A Daily Beer Drinker With Agonizing Gas and Back Pain

Erik D. Schraga, MD


February 09, 2021

Uncomplicated peptic ulcer disease is highly prevalent in the United States. When combined with duodenal ulcers, the incidence is 1.8%, or approximately 500,000 new cases annually.[2] In addition, about 4 million recurrences are noted annually.

Approximately 90% of duodenal ulcers and 75% of gastric ulcers are associated with Helicobacter pylori infection.[3] H pylori appears to cause injury to the mucosal lining of the stomach and duodenum through three potential mechanisms: production of toxins that cause local tissue injury, induction of a mucosal immune response, and an increase in gastrin levels with an increase in acid secretion.

After H pylori infection, NSAIDs are the most common cause of peptic ulcer disease. The risk for disease and complications (such as hemorrhage or perforation) are proportional to the daily dose taken. Advanced age and concurrent use of anticoagulants or steroids also increase the risk for complications. Other factors that may predispose a patient to gastric ulceration include chronic alcohol intake, smoking, and infection.[3]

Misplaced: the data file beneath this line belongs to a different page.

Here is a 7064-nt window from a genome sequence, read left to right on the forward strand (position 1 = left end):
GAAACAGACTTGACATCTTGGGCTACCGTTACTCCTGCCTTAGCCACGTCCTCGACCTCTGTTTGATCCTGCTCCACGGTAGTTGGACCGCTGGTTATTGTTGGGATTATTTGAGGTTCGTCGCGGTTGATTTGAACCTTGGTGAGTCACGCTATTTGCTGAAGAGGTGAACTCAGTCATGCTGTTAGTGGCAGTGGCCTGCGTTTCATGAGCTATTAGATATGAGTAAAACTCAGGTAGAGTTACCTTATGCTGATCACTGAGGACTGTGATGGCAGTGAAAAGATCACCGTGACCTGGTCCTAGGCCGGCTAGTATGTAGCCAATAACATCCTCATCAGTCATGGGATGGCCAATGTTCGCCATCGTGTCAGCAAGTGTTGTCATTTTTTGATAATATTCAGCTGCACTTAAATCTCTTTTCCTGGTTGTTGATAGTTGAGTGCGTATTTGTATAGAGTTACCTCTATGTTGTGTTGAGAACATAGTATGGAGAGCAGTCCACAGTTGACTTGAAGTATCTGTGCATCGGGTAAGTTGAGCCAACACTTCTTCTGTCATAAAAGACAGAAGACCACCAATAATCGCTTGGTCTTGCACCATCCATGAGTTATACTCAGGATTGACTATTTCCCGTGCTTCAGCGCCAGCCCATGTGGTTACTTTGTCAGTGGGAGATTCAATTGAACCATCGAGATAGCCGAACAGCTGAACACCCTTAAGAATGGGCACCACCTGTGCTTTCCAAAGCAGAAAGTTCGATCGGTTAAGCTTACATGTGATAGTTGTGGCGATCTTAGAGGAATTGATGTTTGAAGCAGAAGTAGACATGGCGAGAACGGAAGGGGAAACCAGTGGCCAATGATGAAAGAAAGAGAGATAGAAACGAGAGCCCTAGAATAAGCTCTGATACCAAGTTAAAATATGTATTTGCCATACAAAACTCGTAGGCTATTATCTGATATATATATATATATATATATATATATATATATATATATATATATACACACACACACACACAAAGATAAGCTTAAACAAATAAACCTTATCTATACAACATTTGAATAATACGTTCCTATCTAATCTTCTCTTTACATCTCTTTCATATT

Perforation of a peptic or duodenal ulcer into the peritoneal cavity has the potential for significant morbidity and mortality. Most cases occur in elderly persons and in persons using NSAIDs. In cases of perforated peptic ulcer, low-dose aspirin may be the only NSAID taken. Remarkably, smoking appears to be a stronger risk factor than use of NSAIDs in patients younger than 75 years.

Although most patients give a history of chronic epigastric pain before perforation, caused by the presence of the uncomplicated ulcer itself, 10%-25% of patients have no symptoms leading up to the perforation.[1] In approximately 10% of patients, the perforation is accompanied by hemorrhage.

Perforated peptic ulcers are most often located at the lesser curvature of the stomach. Most perforated duodenal ulcers involve the anterior wall of the duodenal bulb.[1,4,5]

Three classic clinical stages typically occur in patients with perforated ulcers. The first stage, caused by the rapid release of gastric juice into the peritoneal cavity, is characterized by an abrupt onset of intense abdominal pain. The duration and intensity of this stage vary based on the size of the perforation and the extent to which gastric juice leaks into the peritoneal cavity.

During the second stage, which often does not occur, spontaneous improvement in symptoms is observed. This is probably the result of fluid pouring out of the injured intraperitoneal tissues, which causes a buffering of the acidic gastric juice. The clinician should not feel overly reassured if this occurs in a patient with an otherwise concerning presentation. In addition, findings of peritonitis are typically still present despite improvement in the patient's symptoms.

The final stage of frank peritonitis is characterized by increased pain and signs of a systemic inflammatory response. If appropriate therapy is not initiated, death soon follows.


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